Songmine: The Nashville/LA Barrier Crumbles by John Braheny

A John Braheny Songmine column from the archives…

The Nashville/LA Barrier Crumbles

Accession Number: C000000137-024-001 Document/Digital File, “Songmine: The Nashville/LA Barrier Crumbles by John Braheny”, OCR converted text under same Accession Number

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Songmine by John Braheny

The Nashville/LA Barrier Crumbles

I recently returned from a trip to Nashville and Atlanta, and like some kind of musical sponge, I soaked up all the information I could hold about the current music scene in those places. At the invitation of Phil Black of the American Song Festival, I attended the party at which ASF announced the winners of their Country Professional and Country Amateur categories. For the first time, the ASF had done its country screening in Nashville, where they could utilize the best ears among country publishers, producers and artists. By doing so, the ASF hoped to avoid criticism regarding the ability of LA’s industry ears to judge country songs.

So, you can imagine that a few people were stunned when the winners were announced and both were from LA. Flip Black also indicated that the preponderance of semi-finalists were also from the West Coast, or at least, not from Nashville. Lest we become smug, let it be noted that the winner of the pop category was from Nashville.

What’s going on here? Those of us in LA who listen to a lot of new writers aren’t at all surprised to hear that some great country songs are written here. But its tough to be a country writer here, thanks to an antagonistic attitude between LA and Nashville that seems at last to be eroding. Nashville’s attitude was that an LA writer wouldn’t know a good country song if it was planted on his butt with a cowboy boot, and when LA writers try to write country it came out too pop or folky. There was so much of this kind of music a few years ago that it came to be called “California country.” Writers were going crazy because LA publishers were saying, “That’s too country for us, take it to Nashville.” And when they tried Nashville, publishers would say, “That’s too pop. Come back when you learn to write a real country song.”

Then along came crossover artists like Olivia Newton John, John Denver, the Eagles, Ronstadt and Kenny Rodgers. From the Nashville end, Crystal Gayle, Dolly Parton and other artists were attempting to cross over to the pop charts and thus double their sales and airplay dollars. What they needed, at that point, was exactly the kind of songs Nashville had been turning down.

Those ideal crossover tunes are still hard to find, but some doors are swinging open. Nashville producers are more receptive to West Coast writers, and there are now a handful of LA publishers who have established a lot of credibility there. Among them is Al Gallico, who’s always had credibility everywhere, Cliffie Stone at ATV, and Dude McLean at MCA. Major publishers like Chappell, Screen Gems/EMI and Warner Bros. also have offices in Nashville, to which they send country and crossover material.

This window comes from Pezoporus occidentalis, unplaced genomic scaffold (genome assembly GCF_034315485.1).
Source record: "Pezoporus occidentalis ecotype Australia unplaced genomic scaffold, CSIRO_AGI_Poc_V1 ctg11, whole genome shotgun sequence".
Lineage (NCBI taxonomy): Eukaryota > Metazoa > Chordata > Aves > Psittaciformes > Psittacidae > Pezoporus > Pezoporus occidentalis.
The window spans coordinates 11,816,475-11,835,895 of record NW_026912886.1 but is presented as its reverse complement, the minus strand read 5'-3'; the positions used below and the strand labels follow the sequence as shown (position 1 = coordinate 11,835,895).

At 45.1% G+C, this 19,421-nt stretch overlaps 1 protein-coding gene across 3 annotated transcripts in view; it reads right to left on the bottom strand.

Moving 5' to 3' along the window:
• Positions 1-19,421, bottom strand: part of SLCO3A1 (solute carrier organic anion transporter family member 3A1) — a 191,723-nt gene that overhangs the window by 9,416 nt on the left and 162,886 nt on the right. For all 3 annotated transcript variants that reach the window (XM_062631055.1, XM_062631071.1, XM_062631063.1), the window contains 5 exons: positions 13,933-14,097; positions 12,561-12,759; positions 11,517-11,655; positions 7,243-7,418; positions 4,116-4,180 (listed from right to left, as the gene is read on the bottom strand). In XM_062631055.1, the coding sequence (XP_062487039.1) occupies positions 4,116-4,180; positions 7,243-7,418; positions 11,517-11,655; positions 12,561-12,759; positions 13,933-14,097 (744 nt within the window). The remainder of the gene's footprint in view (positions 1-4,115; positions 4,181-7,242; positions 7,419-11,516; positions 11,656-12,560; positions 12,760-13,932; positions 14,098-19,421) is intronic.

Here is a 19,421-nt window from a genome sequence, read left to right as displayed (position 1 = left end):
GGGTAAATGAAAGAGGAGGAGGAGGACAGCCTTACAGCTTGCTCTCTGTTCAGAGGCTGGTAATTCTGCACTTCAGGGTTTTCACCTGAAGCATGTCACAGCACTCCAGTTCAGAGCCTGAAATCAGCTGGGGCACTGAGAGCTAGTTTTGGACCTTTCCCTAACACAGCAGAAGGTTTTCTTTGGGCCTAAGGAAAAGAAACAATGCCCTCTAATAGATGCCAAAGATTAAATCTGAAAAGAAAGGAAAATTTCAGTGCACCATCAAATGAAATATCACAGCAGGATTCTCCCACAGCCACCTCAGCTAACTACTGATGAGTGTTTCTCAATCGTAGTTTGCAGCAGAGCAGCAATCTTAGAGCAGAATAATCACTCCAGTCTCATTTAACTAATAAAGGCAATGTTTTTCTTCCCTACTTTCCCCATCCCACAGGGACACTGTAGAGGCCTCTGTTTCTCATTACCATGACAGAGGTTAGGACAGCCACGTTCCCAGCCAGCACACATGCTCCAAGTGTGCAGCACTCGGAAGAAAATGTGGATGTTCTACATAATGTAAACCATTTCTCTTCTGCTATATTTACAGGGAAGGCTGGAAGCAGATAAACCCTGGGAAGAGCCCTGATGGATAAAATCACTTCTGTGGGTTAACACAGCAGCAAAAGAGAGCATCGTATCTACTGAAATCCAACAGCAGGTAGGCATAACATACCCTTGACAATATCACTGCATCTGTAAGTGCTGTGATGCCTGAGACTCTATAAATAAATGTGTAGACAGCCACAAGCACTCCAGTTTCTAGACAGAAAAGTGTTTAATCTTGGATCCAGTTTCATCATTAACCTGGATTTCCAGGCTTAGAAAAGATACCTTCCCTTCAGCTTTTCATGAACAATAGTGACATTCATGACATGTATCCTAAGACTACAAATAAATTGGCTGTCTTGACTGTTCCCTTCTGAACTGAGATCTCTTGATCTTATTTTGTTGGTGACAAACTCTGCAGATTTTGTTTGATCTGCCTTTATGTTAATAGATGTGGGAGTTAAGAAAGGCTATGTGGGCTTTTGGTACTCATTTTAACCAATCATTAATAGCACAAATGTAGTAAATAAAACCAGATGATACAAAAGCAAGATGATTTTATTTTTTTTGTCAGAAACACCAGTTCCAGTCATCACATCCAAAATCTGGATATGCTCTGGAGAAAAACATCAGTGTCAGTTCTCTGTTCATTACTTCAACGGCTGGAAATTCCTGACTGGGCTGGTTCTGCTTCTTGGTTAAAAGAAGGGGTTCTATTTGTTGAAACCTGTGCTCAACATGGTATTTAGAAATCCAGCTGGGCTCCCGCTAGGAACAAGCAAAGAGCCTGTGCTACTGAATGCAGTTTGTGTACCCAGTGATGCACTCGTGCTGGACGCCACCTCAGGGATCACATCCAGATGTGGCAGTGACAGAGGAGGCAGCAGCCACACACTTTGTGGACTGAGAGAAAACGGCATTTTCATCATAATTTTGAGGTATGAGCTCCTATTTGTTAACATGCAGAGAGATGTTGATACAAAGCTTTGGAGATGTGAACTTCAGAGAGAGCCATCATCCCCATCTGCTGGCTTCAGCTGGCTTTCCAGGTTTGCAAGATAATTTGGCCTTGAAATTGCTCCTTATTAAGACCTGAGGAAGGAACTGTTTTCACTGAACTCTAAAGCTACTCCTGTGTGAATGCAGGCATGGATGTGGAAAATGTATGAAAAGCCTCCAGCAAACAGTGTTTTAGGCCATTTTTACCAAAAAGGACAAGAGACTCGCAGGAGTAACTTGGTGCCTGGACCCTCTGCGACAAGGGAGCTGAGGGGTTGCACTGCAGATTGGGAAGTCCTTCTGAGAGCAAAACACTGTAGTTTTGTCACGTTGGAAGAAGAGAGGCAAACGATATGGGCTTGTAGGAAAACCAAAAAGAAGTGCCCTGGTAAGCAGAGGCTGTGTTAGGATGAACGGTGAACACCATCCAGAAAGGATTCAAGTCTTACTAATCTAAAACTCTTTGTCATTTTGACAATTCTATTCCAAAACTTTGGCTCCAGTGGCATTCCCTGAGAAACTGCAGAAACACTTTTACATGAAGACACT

The reverse is also true. Nashville writers turning out good pop tunes have had problems in the past finding publishers with good pop connections. Most pop producers recording in Nashville have already selected their songs in LA, and wouldn’t think of going to Nashville to find good pop tunes. I hope that in future those Nashville writers will find a good reception in this city, and that what happened at this year’s AFS is an indication that musical prejudices which keep writers from finding an audience are at last breaking down.

Previously in the Songmine Collection:

About Songmine and Music Connection Magazine:

John Braheny met Eric Bettelli and Michael Dolan right before they were going to publish Music Connection magazine. Eric and Michael wanted to get their publication out to as many songwriters as they could. They had already heard of the LA Songwriters Showcase, and of John and his partner, Len Chandler. John’s goal was to advertise the schedule of guest speakers and performers at the weekly Showcase… so they made a deal. 

They published John’s Songmine column (he had never before written a magazine article!) in their very first edition, in November 1977. Trading out the column for advertising, this arrangement continued for many years. Plus, Eric and Michael came to the Showcase each week and distributed free copies to the songwriters!

Those articles became so popular that (book agent and editor) Ronny Schiff offered John’s articles to F&W Media, where they became the backbone of John’s textbook, The Craft and Business of Songwriting. As a follow-up, Dan Kimpel (author, songwriter, teacher), who had also worked at LASS, took on the Songwriting column at Music Connection magazine which continues to this day! You can subscribe to get either hard copies or online.

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